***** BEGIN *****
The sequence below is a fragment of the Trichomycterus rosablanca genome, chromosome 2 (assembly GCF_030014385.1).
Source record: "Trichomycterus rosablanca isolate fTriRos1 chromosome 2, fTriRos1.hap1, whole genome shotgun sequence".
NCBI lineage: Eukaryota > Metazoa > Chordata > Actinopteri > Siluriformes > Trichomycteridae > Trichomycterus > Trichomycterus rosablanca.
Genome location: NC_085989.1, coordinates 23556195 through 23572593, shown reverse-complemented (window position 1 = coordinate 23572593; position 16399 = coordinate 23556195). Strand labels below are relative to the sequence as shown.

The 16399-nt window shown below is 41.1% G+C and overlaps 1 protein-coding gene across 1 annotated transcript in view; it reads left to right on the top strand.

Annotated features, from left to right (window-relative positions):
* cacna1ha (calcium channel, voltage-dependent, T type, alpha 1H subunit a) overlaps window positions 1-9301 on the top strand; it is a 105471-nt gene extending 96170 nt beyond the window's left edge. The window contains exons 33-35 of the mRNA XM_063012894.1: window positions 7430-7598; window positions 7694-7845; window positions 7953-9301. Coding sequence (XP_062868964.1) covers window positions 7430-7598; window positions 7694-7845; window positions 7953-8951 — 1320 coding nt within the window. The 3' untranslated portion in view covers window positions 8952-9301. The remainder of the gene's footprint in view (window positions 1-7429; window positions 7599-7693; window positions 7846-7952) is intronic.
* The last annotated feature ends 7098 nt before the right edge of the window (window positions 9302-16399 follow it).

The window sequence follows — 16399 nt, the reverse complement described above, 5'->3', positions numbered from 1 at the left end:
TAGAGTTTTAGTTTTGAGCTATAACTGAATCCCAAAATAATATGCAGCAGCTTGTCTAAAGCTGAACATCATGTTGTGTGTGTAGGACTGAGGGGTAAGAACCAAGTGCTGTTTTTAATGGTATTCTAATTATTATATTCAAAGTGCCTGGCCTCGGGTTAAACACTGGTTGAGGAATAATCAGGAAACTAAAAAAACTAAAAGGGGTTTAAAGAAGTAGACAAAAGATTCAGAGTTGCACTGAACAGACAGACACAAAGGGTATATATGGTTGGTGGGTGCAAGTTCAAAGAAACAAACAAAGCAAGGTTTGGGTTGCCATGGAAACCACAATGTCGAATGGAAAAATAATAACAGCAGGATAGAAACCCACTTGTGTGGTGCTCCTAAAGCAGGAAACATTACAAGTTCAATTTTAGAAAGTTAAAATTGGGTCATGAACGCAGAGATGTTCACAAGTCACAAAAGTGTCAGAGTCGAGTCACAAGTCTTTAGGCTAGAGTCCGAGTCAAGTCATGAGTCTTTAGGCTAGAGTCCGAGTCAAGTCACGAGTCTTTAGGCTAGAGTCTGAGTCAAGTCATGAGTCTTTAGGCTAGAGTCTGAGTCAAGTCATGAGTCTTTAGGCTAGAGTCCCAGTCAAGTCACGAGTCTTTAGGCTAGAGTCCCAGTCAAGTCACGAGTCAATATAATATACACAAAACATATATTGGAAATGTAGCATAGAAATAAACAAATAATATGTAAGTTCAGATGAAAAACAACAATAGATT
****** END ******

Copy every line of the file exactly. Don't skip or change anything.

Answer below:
The sequence below is a fragment of the Trichomycterus rosablanca genome, chromosome 2 (assembly GCF_030014385.1).
Source record: "Trichomycterus rosablanca isolate fTriRos1 chromosome 2, fTriRos1.hap1, whole genome shotgun sequence".
NCBI lineage: Eukaryota > Metazoa > Chordata > Actinopteri > Siluriformes > Trichomycteridae > Trichomycterus > Trichomycterus rosablanca.
Genome location: NC_085989.1, coordinates 23556195 through 23572593, shown reverse-complemented (window position 1 = coordinate 23572593; position 16399 = coordinate 23556195). Strand labels below are relative to the sequence as shown.

The 16399-nt window shown below is 41.1% G+C and overlaps 1 protein-coding gene across 1 annotated transcript in view; it reads left to right on the top strand.

Annotated features, from left to right (window-relative positions):
* cacna1ha (calcium channel, voltage-dependent, T type, alpha 1H subunit a) overlaps window positions 1-9301 on the top strand; it is a 105471-nt gene extending 96170 nt beyond the window's left edge. The window contains exons 33-35 of the mRNA XM_063012894.1: window positions 7430-7598; window positions 7694-7845; window positions 7953-9301. Coding sequence (XP_062868964.1) covers window positions 7430-7598; window positions 7694-7845; window positions 7953-8951 — 1320 coding nt within the window. The 3' untranslated portion in view covers window positions 8952-9301. The remainder of the gene's footprint in view (window positions 1-7429; window positions 7599-7693; window positions 7846-7952) is intronic.
* The last annotated feature ends 7098 nt before the right edge of the window (window positions 9302-16399 follow it).

The window sequence follows — 16399 nt, the reverse complement described above, 5'->3', positions numbered from 1 at the left end:
TAGAGTTTTAGTTTTGAGCTATAACTGAATCCCAAAATAATATGCAGCAGCTTGTCTAAAGCTGAACATCATGTTGTGTGTGTAGGACTGAGGGGTAAGAACCAAGTGCTGTTTTTAATGGTATTCTAATTATTATATTCAAAGTGCCTGGCCTCGGGTTAAACACTGGTTGAGGAATAATCAGGAAACTAAAAAAACTAAAAGGGGTTTAAAGAAGTAGACAAAAGATTCAGAGTTGCACTGAACAGACAGACACAAAGGGTATATATGGTTGGTGGGTGCAAGTTCAAAGAAACAAACAAAGCAAGGTTTGGGTTGCCATGGAAACCACAATGTCGAATGGAAAAATAATAACAGCAGGATAGAAACCCACTTGTGTGGTGCTCCTAAAGCAGGAAACATTACAAGTTCAATTTTAGAAAGTTAAAATTGGGTCATGAACGCAGAGATGTTCACAAGTCACAAAAGTGTCAGAGTCGAGTCACAAGTCTTTAGGCTAGAGTCCGAGTCAAGTCATGAGTCTTTAGGCTAGAGTCCGAGTCAAGTCACGAGTCTTTAGGCTAGAGTCTGAGTCAAGTCATGAGTCTTTAGGCTAGAGTCTGAGTCAAGTCATGAGTCTTTAGGCTAGAGTCCCAGTCAAGTCACGAGTCTTTAGGCTAGAGTCCCAGTCAAGTCACGAGTCAATATAATATACACAAAACATATATTGGAAATGTAGCATAGAAATAAACAAATAATATGTAAGTTCAGATGAAAAACAACAATAGATT